All imagery by Blake Ezra Photography. This is part 7 of the 9-part Jewish Wedding Traditions Explained series.
This is it, the time has come. With so much preparation carried out for this very moment, the ring placed upon the finger, every guest in the room hurriedly preparing their iPhones to take a shot, and clearing their vocal chords to shout “Mazal Tov”, it’s time to break the glass!
Such is the synonymy between Jewish weddings and smashing a glass, that we hear the most uber-cool Jewish wedding blog has been named after this very tradition. This site wasn’t named ‘Dancing the Hora’ or ‘Eating the Canapà©s’, but Smashing The Glass, as this is THE moment of the Jewish wedding.
The glass, usually wrapped up in a cloth or napkin, is placed on the floor in front of the groom. However before it is smashed, it’s traditional at most Jewish weddings for the Rabbi or Chazan (Cantor) to sing a Hebrew song called Im Eshkakech Yerushalayim, or in English… ‘If I forget you, Jerusalem’. This commemorates the falling of Jerusalem and destruction of the two Jewish temples that once stood there.
It’s said that whenever Jewish people experience immense joy, they should also remember the less joyous times in their ancestry. With celebration comes commemoration. So once the less beautiful times have been remembered, the time comes for the groom to break the glass. Why is this done? Great question.
There are many reasons that Jewish grooms break a glass at the end of their ceremony, sealing the marriage to their Bride. The first being, in keeping with the song that had just been sung, to commemorate the destruction faced by Jewish people over the past two thousand years, a nod to the suffering that had come before. After all, if you can remember the dark times even on the brightest of days, you’ll never allow them to be forgotten.
Beyond that, the interpretations range from the humorous, such as this is probably the last time the groom will ever get to put his foot down, to the much more beautiful reason (a personal favourite) that smashing a valuable item symbolises a marriage is not about material goods, but about two people being together and committed to each other.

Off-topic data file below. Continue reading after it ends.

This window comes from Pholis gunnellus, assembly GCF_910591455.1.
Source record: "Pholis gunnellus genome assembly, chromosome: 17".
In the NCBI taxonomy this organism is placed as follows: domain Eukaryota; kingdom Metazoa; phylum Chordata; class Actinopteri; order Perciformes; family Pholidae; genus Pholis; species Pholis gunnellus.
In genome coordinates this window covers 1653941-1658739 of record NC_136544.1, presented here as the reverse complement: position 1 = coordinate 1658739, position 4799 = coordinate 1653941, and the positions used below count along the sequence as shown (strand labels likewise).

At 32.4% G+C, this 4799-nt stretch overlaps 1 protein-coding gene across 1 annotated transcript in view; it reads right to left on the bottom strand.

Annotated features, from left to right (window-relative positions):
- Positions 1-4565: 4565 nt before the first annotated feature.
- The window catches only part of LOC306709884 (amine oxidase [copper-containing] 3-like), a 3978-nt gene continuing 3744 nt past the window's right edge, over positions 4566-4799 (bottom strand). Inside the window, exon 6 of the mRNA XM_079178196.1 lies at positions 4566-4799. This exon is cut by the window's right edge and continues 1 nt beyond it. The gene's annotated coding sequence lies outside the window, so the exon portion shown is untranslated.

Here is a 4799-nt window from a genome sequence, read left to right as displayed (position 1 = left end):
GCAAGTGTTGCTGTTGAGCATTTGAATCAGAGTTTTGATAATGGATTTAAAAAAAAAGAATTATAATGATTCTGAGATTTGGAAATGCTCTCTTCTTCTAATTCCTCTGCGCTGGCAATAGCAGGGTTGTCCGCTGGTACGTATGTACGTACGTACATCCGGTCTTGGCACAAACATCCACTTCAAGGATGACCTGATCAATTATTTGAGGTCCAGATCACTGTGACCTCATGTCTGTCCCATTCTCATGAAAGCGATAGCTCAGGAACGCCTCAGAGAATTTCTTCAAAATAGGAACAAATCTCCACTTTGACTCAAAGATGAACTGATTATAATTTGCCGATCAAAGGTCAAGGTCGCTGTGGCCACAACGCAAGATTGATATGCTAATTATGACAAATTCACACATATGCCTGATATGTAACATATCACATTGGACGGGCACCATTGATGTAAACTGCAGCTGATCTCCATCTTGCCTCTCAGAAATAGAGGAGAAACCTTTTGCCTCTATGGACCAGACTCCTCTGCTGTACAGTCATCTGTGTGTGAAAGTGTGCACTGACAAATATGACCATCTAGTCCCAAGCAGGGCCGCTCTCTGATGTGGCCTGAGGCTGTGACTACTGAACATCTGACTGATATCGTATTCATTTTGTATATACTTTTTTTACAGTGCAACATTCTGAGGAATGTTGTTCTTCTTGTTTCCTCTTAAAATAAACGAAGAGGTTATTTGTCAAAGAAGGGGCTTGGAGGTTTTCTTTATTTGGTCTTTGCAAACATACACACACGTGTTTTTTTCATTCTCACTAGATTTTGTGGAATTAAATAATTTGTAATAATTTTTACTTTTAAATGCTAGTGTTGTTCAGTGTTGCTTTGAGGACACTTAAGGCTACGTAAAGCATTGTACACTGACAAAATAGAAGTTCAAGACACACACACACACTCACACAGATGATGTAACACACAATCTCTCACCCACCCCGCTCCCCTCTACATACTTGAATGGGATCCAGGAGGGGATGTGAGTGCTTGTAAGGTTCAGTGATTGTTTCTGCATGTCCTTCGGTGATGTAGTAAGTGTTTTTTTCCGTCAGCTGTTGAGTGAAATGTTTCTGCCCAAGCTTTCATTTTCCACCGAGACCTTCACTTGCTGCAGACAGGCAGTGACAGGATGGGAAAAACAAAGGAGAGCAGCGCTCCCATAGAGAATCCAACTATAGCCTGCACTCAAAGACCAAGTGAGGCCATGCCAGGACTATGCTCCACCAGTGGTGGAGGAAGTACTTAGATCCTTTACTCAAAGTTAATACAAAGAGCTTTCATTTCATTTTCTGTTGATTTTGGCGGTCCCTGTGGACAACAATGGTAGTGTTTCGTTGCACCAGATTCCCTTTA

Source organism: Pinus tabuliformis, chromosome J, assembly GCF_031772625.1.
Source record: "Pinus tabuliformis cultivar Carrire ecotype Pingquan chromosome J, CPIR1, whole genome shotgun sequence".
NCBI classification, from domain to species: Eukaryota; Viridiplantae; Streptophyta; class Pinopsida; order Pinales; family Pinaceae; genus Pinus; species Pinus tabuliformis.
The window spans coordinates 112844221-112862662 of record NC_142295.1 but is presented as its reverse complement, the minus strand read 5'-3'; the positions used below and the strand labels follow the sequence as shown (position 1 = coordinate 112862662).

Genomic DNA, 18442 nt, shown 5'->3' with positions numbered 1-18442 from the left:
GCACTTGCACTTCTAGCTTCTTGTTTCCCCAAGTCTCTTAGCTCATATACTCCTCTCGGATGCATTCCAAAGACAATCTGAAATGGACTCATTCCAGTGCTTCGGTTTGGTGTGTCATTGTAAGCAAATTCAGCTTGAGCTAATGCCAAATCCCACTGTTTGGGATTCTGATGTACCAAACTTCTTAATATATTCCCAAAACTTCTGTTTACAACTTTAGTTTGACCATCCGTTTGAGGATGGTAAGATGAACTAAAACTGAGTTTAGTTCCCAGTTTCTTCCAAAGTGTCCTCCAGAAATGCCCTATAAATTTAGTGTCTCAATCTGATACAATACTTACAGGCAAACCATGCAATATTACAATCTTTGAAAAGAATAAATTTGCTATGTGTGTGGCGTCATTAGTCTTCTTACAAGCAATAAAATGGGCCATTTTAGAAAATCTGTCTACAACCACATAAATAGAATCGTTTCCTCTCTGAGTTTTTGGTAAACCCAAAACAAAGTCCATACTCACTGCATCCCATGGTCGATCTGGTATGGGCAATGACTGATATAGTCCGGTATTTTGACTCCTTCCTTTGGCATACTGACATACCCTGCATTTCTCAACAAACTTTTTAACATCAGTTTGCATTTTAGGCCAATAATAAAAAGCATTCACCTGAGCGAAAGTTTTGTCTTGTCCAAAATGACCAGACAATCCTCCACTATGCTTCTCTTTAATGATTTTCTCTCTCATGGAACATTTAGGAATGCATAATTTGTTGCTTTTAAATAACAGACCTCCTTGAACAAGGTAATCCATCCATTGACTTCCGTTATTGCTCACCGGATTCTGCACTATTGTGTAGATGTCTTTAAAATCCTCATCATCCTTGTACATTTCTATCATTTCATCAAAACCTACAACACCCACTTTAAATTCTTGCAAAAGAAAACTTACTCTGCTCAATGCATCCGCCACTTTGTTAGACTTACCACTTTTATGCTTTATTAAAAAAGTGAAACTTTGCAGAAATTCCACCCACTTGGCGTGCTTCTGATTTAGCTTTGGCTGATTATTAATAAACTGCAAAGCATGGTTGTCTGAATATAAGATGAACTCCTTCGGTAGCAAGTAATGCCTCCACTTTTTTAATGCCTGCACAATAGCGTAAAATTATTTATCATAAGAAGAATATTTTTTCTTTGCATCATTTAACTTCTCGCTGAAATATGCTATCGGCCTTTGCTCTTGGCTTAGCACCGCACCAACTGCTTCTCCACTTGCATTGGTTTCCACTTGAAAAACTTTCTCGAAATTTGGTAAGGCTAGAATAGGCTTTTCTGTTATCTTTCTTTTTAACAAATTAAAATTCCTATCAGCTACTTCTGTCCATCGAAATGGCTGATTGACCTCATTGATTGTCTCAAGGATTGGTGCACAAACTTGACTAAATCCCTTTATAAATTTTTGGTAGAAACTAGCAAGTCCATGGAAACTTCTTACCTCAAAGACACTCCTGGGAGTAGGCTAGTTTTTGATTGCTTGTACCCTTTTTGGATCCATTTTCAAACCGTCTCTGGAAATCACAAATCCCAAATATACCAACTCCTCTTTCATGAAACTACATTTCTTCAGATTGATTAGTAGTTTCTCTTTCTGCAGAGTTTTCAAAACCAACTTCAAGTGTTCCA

Another great interpretation of this tradition is that by breaking the glass, all potential cracks in the relationship go onto the glass, and the relationship should remain seamless and wonderful always.
So the foot goes down, the glass is smashed, the couple is married, two families have come together, everyone shouts ‘Mazal Tov’ and gets ready to party. What next? What becomes of this heap of broken glass, lying alone in a cloth on the floor beneath the chuppah? Many couples choose to have something made from their glass, a mosaic in a frame or something equally decorative. Many artists, showcasing their work online, offer to create a beautiful piece to be displayed in the marital home, so the couple gets to see their glass every day. For this reason, many couples choose to have a coloured or even multi-coloured vessel, knowing that it’ll look great above the fireplace or up in the hallway a few months after the wedding.
Smashing the glass is a wonderful tradition, and one which can mean a different thing to many couples. Personalise it, make it your own, and know that this moment truly marks the start of your married life together.
In next week’s instalment of Jewish wedding traditions explained, we’ll look at ‘Yichud’, which is when the newly married couple spend a few moments alone together in private before joining their guests. In fact, in times past, this is when the marriage would have been consummated. Learn everything there is to know about this very special ritual next week.
Blake Ezra’s ‘Breaking The Glass’ gallery